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Published on Jun 20,2023 By Verb

Bluffton locals surely love to get together. They will, in fact, make most anything into a celebratory gathering given half a chance. The reasons run the gamut from celebrating the first frosty weather because that’s when the local oysters are in season and at their most flavorful, to commemorating events of historical significance, like The Burning of Bluffton.

Now it may be surprising to hear that a town would commemorate an event every June 4 that pretty much burnt the entire place to the ground when Federal troops overtook the town during the Civil War. But over at the Heyward House, home of The Bluffton Historical Preservation Society, they use this significance as a touchstone to the past, as well as a fundraising opportunity to support their programs. This year will feature a book signing with Jeff Fulgham author of The Bluffton Expedition: The Burning of Bluffton, South Carolina, During the Civil War. There will also be a reenactment with Kim Poovey portraying Mrs. Pauline DeCaradeuc Heyward, whose journal was made into the book, A Confederate Lady Comes of Age.

Also located in Bluffton is a formidable oak tree with quite a history, referred to as the “Secession Oak’. It is acknowledged that under this oak, the first South Carolina secession movement began (also called the Bluffton Movement) propelled by an apparently fiery speech made by U.S. Senator Robert Barnwell Rhett, Sr. In 2010 a reenactment of this event commemorated its 166th anniversary.

This oak is estimated to be between 300 and 400 years old and is located on private property behind the Stock Farm development off of the May River Road and at this time there is no access to view it.

Blufftonians consider the flora and fauna of their little corner of the Lowcountry sacred and expect visitors to feel the same way, from river and marshland to the shady lanes of Old Town with it’s low slung oaks swathed in Spanish moss. While that Bluffton state of mind is still cherished here, so is good old-fashioned elbow grease. Add to this a true sense of community and a deep appreciation of nature, and you get the May River Cleanup. Every year for several years now, Blufftonians – over 200 of them – have gathered to remove trash and other waste from nearly 12 miles of river and five miles of roadways. And after the work is done, what do we do? We relax and celebrate a little!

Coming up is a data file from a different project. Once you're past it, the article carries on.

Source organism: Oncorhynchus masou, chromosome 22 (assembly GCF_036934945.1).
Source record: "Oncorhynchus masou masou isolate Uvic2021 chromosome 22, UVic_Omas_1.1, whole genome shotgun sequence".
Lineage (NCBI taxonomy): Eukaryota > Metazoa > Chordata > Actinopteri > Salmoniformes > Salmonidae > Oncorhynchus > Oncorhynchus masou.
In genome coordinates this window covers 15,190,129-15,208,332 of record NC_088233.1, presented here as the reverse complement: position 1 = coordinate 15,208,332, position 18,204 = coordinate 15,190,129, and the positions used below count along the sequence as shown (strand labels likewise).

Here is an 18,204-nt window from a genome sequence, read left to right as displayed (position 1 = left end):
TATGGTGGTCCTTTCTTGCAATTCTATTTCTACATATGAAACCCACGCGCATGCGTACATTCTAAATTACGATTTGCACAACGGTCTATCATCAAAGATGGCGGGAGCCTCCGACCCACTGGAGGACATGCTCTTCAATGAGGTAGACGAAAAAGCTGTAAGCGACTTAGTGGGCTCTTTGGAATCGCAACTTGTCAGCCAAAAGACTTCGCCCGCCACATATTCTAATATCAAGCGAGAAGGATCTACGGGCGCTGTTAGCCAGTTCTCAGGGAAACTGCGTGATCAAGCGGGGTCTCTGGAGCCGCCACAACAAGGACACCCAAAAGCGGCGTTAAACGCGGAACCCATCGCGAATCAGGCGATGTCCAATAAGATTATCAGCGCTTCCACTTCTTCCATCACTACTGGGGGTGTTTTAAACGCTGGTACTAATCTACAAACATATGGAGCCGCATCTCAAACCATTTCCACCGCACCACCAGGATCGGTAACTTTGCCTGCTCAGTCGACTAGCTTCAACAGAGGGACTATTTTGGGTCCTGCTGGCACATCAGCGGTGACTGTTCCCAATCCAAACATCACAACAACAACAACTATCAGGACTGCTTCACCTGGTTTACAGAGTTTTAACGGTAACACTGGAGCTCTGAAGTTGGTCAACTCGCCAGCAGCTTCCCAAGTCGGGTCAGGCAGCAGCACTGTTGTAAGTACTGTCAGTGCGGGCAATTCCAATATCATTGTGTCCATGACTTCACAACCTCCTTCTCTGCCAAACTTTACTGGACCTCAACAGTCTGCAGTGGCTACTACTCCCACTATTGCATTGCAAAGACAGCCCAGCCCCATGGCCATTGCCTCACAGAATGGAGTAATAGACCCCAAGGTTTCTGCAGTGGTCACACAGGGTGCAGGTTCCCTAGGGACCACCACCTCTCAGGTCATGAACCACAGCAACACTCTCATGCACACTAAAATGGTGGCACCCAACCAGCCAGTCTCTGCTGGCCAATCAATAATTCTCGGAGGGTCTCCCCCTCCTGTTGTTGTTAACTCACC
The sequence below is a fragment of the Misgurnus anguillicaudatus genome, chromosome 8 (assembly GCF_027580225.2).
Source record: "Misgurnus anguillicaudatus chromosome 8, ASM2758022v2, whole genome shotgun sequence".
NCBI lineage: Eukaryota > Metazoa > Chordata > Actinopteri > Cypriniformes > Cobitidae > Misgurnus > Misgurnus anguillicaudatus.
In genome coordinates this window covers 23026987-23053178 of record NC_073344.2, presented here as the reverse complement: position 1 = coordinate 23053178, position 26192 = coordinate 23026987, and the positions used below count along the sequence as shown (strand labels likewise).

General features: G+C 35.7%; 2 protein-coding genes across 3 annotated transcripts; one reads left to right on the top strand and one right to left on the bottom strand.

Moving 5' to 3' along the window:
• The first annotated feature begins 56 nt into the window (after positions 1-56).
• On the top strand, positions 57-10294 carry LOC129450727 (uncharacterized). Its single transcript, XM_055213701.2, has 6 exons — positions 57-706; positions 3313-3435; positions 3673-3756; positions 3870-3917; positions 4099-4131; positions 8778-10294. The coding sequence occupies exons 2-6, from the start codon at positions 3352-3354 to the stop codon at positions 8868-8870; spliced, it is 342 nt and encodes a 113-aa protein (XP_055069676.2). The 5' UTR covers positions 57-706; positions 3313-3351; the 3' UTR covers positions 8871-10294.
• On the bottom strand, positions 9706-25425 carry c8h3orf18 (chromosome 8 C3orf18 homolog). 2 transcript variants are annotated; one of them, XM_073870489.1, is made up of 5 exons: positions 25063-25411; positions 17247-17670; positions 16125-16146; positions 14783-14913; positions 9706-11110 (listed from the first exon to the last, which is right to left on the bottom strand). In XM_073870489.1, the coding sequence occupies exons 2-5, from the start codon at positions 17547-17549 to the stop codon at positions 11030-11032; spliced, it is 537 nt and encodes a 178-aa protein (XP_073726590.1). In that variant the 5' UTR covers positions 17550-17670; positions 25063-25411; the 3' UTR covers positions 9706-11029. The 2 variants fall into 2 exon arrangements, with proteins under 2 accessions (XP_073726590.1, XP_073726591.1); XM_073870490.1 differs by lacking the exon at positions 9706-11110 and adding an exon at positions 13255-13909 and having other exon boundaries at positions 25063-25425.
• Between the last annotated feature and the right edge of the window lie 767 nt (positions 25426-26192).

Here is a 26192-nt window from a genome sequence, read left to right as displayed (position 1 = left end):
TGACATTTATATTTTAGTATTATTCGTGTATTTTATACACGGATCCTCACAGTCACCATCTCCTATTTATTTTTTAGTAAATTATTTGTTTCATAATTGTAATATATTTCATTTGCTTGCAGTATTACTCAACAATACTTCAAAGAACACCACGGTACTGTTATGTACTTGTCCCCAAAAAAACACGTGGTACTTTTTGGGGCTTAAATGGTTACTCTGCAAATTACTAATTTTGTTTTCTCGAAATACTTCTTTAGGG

may river clean
The May River Cleanup – by land and sea the volunteers get it done! Photo: Neighbors for Clean Water

It’s also Earth Day after all, so head on over to Calhoun Street in Old Town for activities and learning experiences fit for the whole family. Kids can ‘get crafty’ with green art, complete the fun obstacle course and visit vendors that support products and services to help you achieve green living and care for the environment. There will be music, chef-demonstrations and food as well.

The 2014 Earth Day Celebration will also be the third time effort for a ZERO WASTE event, which was accomplished in 2012 and 2013!  ZERO WASTE suggests that the entire concept of waste should be eliminated using strategies such as recycling and composting. The Earth Day Celebration Event Committee in collaboration with i2Recycle will collect, measure, audit, and document all waste generated from the event, and use this data to support next steps and future event success. This year’s Earth Day event is April 26 from 11am – 5 pm but it all begins with the May River Cleanup at 9 am at Oyster Factory Park. You can read more about this event at

Yes, Bluffton is a place where the past is remembered and the future is thoughtfully tended to with the care and pride that comes with a true sense of place – and a good helping of f-u-n! And you’re all invited!

From the ordinary to the fun and even the extraordinary, Bluffton is the spot to visit this spring! You’ll find more that you ever expected – from one-of-a-kind art created by local artisans to frolicking good events and festivals – all opportunities to gather and celebrate the soul, mind and palate.

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